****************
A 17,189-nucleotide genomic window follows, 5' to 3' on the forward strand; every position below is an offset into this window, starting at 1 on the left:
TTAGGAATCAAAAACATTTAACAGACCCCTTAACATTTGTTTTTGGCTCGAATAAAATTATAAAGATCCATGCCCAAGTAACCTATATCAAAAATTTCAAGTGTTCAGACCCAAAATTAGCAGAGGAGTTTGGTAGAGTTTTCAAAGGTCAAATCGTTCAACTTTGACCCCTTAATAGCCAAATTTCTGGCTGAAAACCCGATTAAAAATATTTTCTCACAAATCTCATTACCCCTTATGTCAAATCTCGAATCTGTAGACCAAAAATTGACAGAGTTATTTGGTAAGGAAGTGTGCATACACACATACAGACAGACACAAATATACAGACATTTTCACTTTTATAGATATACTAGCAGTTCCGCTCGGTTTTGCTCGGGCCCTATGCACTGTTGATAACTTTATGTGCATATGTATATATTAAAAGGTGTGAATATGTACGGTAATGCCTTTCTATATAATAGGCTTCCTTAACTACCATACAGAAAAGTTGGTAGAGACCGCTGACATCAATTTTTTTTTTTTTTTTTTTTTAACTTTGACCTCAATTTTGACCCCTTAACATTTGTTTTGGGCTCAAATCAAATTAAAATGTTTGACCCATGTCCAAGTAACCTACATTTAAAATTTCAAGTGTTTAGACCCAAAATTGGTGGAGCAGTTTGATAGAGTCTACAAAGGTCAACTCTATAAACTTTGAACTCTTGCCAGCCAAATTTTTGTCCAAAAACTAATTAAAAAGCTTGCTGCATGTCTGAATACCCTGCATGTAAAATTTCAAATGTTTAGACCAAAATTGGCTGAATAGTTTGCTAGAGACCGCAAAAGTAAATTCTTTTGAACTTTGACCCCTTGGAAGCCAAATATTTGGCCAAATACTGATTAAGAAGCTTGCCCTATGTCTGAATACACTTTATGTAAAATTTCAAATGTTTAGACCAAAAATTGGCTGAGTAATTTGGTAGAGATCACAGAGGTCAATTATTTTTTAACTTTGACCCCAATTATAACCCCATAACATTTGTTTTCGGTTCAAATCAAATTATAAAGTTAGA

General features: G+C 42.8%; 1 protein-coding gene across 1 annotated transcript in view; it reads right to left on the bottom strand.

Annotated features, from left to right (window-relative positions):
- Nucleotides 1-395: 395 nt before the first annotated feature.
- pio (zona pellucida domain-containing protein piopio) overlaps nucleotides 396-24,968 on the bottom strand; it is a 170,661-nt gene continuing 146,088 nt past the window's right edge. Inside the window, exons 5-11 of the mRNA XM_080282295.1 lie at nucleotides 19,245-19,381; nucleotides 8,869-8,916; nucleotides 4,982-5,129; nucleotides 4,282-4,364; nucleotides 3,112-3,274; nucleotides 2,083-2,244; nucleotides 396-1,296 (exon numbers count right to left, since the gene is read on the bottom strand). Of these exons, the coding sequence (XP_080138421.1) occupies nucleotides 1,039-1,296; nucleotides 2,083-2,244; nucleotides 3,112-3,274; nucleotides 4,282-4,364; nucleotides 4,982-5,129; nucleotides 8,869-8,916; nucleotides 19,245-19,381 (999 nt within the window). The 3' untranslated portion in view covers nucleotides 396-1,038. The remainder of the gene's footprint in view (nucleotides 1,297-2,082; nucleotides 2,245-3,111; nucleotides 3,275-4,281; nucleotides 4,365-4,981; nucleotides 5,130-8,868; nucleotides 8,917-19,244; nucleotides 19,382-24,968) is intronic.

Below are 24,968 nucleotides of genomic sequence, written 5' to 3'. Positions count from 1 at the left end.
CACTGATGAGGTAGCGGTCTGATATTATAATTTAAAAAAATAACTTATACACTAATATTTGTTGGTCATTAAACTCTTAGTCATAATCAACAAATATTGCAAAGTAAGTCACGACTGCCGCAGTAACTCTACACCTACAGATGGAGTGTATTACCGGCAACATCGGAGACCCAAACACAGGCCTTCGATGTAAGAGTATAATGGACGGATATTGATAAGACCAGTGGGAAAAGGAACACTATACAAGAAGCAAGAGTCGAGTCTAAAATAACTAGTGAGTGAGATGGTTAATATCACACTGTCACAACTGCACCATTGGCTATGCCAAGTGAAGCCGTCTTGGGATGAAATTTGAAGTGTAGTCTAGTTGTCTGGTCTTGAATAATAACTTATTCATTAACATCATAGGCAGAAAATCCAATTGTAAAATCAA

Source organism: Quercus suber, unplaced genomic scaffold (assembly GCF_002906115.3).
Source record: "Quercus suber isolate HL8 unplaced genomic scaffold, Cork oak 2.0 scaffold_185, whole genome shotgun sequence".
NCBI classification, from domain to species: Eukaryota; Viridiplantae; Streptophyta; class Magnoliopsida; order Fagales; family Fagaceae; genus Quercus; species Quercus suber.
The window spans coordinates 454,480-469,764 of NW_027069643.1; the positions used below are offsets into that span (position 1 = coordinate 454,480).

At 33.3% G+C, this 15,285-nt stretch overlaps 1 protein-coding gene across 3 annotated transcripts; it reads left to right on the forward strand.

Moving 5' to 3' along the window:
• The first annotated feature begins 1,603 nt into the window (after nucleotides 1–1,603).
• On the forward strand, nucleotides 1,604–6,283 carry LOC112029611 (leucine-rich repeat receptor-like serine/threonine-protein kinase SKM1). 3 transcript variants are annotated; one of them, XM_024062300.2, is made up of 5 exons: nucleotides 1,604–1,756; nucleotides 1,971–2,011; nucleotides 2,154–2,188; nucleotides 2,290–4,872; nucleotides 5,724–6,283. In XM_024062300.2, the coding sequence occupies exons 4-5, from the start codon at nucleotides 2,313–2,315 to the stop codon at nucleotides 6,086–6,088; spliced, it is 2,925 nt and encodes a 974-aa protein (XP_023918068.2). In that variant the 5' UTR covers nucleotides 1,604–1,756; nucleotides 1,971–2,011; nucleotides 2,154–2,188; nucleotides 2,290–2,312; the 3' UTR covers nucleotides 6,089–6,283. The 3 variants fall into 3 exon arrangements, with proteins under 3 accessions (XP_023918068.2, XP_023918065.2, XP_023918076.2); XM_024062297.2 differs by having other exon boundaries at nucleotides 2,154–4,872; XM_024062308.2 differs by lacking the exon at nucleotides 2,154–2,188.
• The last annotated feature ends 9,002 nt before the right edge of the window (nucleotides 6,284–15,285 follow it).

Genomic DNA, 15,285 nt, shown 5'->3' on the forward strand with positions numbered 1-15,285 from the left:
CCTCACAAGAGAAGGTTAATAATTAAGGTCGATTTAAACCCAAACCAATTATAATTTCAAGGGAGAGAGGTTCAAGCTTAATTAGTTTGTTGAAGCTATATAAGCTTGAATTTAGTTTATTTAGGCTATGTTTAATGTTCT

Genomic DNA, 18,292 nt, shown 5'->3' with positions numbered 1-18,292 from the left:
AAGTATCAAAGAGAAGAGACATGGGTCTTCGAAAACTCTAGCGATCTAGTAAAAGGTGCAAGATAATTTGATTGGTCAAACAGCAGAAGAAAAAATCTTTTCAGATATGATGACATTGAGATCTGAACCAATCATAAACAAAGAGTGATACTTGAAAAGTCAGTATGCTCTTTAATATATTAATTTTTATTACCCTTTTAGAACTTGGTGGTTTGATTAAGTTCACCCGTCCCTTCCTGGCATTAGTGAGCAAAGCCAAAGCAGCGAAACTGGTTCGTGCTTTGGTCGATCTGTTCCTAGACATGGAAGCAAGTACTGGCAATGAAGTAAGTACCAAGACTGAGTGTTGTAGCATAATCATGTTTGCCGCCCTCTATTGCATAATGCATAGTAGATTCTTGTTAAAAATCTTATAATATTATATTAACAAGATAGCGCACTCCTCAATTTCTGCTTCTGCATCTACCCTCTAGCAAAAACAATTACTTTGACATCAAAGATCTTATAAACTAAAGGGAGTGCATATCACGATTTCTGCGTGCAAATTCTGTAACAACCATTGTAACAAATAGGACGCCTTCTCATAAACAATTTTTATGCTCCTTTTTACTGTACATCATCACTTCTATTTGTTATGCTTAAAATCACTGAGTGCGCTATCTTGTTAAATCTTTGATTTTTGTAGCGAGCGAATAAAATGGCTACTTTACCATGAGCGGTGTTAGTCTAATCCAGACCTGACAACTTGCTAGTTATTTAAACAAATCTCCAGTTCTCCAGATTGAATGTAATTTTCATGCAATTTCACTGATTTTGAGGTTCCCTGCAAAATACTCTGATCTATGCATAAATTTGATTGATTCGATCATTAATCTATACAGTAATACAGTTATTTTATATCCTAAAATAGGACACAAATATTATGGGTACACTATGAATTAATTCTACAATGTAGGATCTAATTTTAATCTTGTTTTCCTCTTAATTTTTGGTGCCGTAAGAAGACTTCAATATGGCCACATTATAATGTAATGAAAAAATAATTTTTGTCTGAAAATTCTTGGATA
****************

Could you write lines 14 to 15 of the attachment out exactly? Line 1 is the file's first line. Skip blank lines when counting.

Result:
Moving 5' to 3' along the window:
• The first annotated feature begins 1,603 nt into the window (after nucleotides 1–1,603).